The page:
United Kingdom

The Real Hogwarts

The Real Hogwarts

Alnwick Castle is one of England’s most visited stately homes, and has a history dating back over nine hundred years. In recent years there has been a reurgence in visitor numbers visiting Alnwick Castle, with the castle being used in the filming of the Harry Potter films; Alnwick Castle becoming Hogwarts on film.

Alnwick Castle is situated in Alnwick in Northumberland and is home to the Duke and Duchess of Northumberland. It also has a long and illustrious history dating back to 1096 when the first stones were laid. This history makes it one of the oldest in the country, and its condition also makes it one of the best preserved.

Northumberland is the border county between England and Scotland and for long parts of its history it has acted as a defensive county against potential attacks from Scotland. It was for this reason that Yves de Vescy, the then baron of Alnwick started the construction of the castle. It was soon put to use and in the next hundred years it was twice besieged. In the fourteenth century the castle passed into the hands of the Percy family, the family that still owns it today. The Percy family strengthened and modernised the castle through into the fifteenth century, although the Percy family was often at odds with the monarch of the day, and had to hold of a number of other sieges, including those during the War of the Roses. The Percy family managed to hold onto their land and titles, and by the sixteenth century the country had settled down into one of relative peace, and further improvements to the castle were undertaken, especially as undertaken by the 6th Earl of Northumberland.

It is now difficult to distinguish between original features of the castle and subsequent improvements and alterations. A visitor today will see two rings of buildings, the inner ring being the inner sanctum of the castle, within a large bailey. This inner ring though couldn’t accommodate all of the necessary buildings and rooms needed to house all of the family and staff, and so further buildings were built in the outer ring. The remaining towers and walls are impressive, although some of the walls are much reduced in size in order to allow the Dukes of Northumberland to be able to view their extensive grounds.

The grounds themselves are in many ways as impressive as the castle building, and are made up of two distinct parks. A small park to the north of the main castle was planned and landscaped by Lancelot “Capability” Brown, whilst a much larger park, Hulne Park, is also to be found adjacent to the castle.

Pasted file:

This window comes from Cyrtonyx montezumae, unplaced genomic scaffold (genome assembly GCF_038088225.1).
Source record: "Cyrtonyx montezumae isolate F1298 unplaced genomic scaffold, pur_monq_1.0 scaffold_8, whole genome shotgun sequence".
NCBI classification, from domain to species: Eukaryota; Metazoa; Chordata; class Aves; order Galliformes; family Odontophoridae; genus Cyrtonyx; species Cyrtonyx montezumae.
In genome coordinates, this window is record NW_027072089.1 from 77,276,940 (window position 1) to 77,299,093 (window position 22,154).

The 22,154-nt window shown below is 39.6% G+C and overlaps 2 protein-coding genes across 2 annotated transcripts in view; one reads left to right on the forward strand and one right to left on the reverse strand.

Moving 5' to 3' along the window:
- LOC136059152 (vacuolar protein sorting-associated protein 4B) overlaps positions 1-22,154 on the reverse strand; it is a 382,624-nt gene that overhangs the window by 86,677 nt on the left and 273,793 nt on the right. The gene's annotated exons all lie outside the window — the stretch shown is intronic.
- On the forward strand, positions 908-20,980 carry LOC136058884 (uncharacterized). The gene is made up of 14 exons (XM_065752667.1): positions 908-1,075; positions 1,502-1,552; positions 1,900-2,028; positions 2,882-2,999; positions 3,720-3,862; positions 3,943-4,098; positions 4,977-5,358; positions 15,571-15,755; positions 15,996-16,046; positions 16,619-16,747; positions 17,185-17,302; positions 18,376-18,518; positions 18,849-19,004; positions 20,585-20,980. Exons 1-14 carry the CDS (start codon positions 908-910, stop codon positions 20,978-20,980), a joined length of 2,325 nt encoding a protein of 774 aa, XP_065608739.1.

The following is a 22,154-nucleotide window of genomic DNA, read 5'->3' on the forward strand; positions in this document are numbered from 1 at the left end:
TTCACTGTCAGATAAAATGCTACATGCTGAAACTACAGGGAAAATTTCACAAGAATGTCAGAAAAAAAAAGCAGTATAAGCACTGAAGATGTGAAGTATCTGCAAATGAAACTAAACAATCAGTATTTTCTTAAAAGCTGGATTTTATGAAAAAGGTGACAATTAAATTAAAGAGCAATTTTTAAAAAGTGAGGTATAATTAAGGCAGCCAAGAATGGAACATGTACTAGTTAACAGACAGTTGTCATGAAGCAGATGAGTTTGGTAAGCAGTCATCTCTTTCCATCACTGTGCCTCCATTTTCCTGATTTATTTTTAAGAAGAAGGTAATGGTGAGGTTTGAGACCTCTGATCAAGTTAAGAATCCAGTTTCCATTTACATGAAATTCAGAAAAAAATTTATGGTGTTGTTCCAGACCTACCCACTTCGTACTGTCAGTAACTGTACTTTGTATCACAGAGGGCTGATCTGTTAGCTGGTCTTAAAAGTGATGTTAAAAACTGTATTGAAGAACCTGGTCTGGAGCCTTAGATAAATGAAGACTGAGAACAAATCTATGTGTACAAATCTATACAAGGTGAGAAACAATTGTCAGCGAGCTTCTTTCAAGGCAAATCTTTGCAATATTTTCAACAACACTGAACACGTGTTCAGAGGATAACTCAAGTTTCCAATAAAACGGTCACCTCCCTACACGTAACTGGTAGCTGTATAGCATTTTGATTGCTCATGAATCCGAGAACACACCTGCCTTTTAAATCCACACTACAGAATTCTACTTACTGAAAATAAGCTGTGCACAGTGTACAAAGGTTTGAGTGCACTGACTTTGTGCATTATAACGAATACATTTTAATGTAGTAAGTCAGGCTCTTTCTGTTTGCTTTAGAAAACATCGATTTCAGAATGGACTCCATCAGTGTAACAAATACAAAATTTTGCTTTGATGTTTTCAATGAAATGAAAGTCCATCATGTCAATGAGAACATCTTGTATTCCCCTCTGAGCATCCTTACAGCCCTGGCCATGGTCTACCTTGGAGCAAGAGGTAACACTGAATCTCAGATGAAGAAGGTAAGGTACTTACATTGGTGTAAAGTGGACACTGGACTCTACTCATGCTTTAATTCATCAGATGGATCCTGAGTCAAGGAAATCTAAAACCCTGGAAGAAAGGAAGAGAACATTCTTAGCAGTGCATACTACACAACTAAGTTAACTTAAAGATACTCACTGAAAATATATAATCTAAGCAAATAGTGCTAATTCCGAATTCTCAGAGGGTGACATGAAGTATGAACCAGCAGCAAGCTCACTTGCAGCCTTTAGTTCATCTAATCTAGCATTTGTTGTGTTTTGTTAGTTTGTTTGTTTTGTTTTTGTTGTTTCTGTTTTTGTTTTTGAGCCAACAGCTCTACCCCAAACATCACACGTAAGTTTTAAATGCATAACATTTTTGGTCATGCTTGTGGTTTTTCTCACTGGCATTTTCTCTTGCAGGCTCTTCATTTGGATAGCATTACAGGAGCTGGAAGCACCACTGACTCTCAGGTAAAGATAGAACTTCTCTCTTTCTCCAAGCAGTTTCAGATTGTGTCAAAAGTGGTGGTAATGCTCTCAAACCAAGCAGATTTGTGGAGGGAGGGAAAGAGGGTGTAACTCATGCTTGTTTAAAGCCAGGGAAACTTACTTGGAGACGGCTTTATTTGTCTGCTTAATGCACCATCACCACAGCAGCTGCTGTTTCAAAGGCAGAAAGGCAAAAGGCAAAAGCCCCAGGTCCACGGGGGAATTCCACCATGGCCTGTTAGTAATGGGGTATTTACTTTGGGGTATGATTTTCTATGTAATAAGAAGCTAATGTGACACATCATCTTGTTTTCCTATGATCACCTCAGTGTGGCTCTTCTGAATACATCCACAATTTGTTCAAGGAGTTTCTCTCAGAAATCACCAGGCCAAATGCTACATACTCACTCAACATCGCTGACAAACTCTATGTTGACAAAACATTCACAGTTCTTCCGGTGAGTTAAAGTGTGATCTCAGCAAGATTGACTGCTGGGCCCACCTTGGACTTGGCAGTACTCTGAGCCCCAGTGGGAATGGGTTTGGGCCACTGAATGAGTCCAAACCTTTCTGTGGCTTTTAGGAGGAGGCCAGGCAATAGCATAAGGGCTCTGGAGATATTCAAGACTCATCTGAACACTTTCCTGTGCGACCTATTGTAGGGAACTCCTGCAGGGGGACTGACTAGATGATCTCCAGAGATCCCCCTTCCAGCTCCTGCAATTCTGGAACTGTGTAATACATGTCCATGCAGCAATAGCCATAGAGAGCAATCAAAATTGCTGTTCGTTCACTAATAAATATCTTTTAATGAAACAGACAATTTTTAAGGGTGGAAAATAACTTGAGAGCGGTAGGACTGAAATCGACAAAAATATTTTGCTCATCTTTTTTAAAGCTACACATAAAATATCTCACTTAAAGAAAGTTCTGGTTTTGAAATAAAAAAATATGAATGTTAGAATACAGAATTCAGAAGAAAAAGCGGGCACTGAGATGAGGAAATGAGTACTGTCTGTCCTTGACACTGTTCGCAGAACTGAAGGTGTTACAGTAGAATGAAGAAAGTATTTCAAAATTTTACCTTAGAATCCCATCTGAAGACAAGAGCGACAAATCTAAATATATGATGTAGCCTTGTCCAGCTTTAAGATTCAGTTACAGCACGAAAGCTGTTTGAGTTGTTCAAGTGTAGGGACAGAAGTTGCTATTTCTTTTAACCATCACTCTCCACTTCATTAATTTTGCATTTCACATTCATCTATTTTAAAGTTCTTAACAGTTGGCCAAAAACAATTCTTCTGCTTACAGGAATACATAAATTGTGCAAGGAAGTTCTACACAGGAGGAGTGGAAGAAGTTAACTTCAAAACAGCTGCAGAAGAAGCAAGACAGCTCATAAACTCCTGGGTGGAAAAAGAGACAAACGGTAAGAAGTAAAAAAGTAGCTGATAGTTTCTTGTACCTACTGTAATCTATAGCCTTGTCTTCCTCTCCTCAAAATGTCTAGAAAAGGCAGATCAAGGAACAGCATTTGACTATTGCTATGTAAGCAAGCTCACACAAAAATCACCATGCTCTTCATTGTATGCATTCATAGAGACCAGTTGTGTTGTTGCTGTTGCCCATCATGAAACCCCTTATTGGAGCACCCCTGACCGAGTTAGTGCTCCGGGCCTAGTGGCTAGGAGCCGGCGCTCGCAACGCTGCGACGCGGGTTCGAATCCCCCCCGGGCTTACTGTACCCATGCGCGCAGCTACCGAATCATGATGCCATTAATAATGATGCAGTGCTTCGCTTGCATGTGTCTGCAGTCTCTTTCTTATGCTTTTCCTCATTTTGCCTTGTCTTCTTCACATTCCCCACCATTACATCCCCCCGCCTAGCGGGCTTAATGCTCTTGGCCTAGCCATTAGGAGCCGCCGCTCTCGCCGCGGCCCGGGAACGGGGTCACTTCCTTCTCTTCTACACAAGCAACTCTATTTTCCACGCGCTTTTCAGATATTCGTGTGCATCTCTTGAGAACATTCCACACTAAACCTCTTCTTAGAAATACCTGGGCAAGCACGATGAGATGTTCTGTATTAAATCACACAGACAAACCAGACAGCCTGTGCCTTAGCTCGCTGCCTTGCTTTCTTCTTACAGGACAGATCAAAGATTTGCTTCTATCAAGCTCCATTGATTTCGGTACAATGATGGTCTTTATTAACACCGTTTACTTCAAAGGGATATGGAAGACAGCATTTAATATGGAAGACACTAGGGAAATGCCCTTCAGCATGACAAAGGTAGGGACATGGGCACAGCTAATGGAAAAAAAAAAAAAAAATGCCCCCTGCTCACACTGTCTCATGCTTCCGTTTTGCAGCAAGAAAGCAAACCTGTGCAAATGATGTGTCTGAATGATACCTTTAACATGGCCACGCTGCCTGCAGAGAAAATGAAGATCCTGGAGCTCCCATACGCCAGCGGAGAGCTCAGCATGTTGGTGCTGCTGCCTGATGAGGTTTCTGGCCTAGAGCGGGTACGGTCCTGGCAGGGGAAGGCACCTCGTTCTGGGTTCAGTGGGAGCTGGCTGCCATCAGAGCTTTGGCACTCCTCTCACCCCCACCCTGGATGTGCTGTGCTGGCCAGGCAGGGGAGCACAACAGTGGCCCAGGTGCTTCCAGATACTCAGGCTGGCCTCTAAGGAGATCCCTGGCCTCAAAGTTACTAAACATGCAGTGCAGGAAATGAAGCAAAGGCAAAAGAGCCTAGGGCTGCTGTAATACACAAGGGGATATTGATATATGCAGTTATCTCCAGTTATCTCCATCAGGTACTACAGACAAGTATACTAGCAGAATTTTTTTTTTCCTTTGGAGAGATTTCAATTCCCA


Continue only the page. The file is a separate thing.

Today Alnwick Castle is best known for being Hogwarts School of Witchcraft and Wizardry, although it the Harry Potter films do use computers to make it look different. It is though more than just a film setting and the castle and gardens are open to the public from the end of March until the end of October. The castle itself is open from 11am until 5pm, with the grounds open from 10am until 6pm, it should be remembered though that the grounds are not the same as the famous Alnwick Gardens which are a separate entity to the castle and involve an additional entrance charge. The cost of entry to the castle and grounds is about par for the course in this day and age, with up to date prices displayed on the castle’s webpage. 

Alnwick Castle is a working castle and residence, although there is plenty for the casual visitor to look at and enjoy. The castle houses a number of exhibitions, including three shown off in three of the castle’s towers. There are exhibits dedicated to archaeology with special focus placed on Roman and Egyptian history. There are also displays dedicated to history of the Royal Northumberland Fusiliers, and Northumberland volunteer regiments.

The Library is also an interesting area of Alnwick Castle to look around, with books to be seen from floor to ceiling. Many of the state rooms are also interesting to those interested in architecture and history, with the Drawing Room in particular decorated in a style reminiscent of the Italian Renaissance. Away fro the state rooms there is also the Coach House that displays some of the grandest coaches to be found anywhere in England.

For those looking for a more interactive experience there are also other exhibits including the Knights Quest, where you learn about becoming a young knight, and Dragon’s Quest, described as one of the scariest interactive challenges to be found at any of England’s castles. On some weekends there are also historical re-enactments put on showing the life and workings of a medieval castle.

Many people though just enjoy a relaxing stroll around the grounds, or indeed decide to take the weight off of their feet by eating at the castle’s restaurant, The Sanctuary. For those people interested in the history of England, then Alnwick Castle is certainly worth a day out, and there is plenty to do for your money. Visitors are well catered for and from the youngest to the oldest of visitors there is something to keep everyone interested.